Bacillus anthracis is regarded as a major biological warfare threat. The inhalation form of Bacillus anthracis infection can kill quickly. While antibiotic treatment can clear the bacterium from the host, if diagnosis is delayed, the toxin, which is rapidly produced, may already be present in lethal amounts. There is a critical need for a rapid, accurate, sensitive and simple assay to determine whether infection has occurred thereby allowing immediate treatment.
Anthrax Detection Method
Anthrax lethal factor (LF), an endopeptidase, is present in blood in the early stages of the infection. The use of peptidic substrates in plasma is problematic due to the presence of other proteases and the likelihood of nonspecific cleavage of the substrate. A fluorescently labeled peptide substrate, MAPKKide Plus, Prod #532, which is not cleaved by plasma proteases and thus is specific for LF has been designed. The LF is enriched by capture from plasma using an LF antibody-coated microtiter plate, and the captured LF is then exposed to the fluorescent substrate. The amount of cleaved peptide substrate is determined by HPLC with fluorescence detection. Concentration of the LF using the antibody-coated plates allows for the detection of 5 pg LF/ml of neat plasma after 2 hours of incubation. Alternately, the MAPKKide Plus may be added directly to diluted plasma and cleavage monitored by an increase in fluorescence as a function of time using a fluorescent microplate reader. The limit of detection by this simpler method is 1 ng LF/ml of plasma after 5 hours of digestion. Both methods can be confirmed by analysis of the reaction as a function of time. These methods are described in the poster Sensitive Detection of Anthrax Lethal Factor in Plasma Using a Specific Biotinylated Fluorogenic Substrate.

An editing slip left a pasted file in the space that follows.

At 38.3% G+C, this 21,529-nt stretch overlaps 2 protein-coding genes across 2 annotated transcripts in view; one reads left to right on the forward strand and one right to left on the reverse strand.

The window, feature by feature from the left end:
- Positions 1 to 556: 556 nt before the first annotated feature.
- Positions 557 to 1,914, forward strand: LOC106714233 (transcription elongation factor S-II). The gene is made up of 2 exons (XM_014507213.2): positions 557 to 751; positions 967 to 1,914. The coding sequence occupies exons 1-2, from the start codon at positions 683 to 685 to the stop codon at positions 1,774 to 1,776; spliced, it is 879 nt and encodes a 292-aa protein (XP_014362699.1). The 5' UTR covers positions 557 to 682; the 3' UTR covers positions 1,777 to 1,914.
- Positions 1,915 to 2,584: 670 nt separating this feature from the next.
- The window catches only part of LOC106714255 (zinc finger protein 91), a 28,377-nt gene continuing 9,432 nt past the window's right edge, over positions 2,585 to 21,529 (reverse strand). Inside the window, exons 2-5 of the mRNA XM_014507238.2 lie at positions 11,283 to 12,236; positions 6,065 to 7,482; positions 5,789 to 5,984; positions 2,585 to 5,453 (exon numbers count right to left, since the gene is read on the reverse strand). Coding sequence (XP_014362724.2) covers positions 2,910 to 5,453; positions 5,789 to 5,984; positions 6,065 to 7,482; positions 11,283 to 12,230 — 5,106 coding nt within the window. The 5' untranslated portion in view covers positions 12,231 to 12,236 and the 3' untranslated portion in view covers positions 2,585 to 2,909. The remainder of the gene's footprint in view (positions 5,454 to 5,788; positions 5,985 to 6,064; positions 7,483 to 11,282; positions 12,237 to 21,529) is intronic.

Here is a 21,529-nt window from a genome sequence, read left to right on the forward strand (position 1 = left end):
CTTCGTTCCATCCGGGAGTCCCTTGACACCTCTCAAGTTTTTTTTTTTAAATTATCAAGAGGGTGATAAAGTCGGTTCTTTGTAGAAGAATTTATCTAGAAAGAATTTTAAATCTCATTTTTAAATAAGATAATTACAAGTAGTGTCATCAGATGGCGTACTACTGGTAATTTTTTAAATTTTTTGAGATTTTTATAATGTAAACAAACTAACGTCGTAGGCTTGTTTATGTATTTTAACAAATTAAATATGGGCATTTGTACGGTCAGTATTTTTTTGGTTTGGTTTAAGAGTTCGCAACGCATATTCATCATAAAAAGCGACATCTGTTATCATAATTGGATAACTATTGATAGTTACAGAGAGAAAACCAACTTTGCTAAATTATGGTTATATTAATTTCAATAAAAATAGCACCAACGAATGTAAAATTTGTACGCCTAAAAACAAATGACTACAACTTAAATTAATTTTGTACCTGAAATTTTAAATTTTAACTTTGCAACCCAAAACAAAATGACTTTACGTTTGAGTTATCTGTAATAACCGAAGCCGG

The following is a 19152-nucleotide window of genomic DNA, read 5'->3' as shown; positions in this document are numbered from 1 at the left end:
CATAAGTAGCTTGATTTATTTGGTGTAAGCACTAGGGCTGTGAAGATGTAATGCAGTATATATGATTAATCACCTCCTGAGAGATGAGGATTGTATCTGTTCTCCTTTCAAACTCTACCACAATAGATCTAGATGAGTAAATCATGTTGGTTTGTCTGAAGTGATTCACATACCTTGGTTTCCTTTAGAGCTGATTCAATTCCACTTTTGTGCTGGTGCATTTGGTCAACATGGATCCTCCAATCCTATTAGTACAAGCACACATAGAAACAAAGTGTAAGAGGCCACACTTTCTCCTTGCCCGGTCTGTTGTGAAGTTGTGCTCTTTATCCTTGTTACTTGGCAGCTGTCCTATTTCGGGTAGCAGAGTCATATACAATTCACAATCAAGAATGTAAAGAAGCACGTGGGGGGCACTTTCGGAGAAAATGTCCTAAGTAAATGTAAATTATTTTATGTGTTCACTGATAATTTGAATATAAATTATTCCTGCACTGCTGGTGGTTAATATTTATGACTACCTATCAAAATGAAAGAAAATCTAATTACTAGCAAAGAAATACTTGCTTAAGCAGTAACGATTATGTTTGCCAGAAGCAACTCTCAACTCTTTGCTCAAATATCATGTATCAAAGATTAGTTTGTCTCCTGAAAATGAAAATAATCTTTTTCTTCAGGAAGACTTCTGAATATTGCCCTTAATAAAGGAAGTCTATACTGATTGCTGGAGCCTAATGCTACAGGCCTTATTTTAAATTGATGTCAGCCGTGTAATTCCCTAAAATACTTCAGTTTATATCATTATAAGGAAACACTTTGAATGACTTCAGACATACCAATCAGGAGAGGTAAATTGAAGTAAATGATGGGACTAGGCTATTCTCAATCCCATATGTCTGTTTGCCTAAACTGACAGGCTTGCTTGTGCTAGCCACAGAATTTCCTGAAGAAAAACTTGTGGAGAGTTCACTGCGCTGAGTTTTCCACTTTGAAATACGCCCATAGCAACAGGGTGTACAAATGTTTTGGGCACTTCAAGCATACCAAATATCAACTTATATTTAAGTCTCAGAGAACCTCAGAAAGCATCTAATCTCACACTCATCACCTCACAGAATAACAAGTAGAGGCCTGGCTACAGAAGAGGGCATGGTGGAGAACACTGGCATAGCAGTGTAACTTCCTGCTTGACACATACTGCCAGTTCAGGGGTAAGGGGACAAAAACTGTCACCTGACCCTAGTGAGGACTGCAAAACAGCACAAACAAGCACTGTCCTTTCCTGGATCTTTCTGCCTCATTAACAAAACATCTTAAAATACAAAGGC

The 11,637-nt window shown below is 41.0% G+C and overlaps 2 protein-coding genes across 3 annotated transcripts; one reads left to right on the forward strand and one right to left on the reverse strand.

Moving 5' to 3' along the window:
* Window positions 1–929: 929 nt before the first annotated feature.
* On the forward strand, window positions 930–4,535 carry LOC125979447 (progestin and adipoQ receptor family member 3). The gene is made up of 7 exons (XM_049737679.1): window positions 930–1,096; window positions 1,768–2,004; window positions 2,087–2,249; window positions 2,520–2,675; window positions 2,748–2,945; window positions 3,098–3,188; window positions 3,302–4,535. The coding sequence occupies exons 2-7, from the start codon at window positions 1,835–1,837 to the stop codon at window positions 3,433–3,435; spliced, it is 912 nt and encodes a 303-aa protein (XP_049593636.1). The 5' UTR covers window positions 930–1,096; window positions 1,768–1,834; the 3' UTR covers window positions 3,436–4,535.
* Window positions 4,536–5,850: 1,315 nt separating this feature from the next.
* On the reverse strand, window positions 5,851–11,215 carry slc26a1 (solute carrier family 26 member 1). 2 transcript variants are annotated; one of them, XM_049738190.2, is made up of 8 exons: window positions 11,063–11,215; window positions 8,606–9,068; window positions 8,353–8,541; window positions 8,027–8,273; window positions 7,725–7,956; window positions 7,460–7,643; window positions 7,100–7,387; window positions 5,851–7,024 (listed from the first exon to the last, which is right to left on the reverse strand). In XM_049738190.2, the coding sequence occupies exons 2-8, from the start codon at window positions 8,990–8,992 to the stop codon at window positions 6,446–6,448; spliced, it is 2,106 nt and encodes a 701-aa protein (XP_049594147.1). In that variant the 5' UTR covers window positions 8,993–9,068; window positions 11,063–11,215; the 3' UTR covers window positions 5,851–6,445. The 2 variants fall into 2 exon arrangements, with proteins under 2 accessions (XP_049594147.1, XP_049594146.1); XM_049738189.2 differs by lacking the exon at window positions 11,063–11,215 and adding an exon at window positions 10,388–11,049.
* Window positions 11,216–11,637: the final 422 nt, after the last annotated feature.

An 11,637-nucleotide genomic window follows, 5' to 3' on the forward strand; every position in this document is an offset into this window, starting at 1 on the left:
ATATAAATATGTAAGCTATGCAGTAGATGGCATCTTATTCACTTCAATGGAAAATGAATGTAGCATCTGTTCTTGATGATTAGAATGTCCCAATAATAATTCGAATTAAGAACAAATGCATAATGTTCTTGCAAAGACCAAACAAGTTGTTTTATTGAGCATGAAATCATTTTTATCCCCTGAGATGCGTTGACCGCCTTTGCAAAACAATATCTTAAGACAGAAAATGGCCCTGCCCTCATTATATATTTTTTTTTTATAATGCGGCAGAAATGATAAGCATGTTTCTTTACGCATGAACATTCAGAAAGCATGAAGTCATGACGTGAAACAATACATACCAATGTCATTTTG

What’s Next for Anthrax Detection Method
We are currently working with a biotinylated form of MAPKKide Plus to enhance the sensitivity of the simpler method using the fluorescent plate reader rather than HPLC.
You can see the poster here. To see a complete list of all of List Labs’ posters check out this blog post.
Interested in learning more about this List Labs patented peptide substrate? Contact us!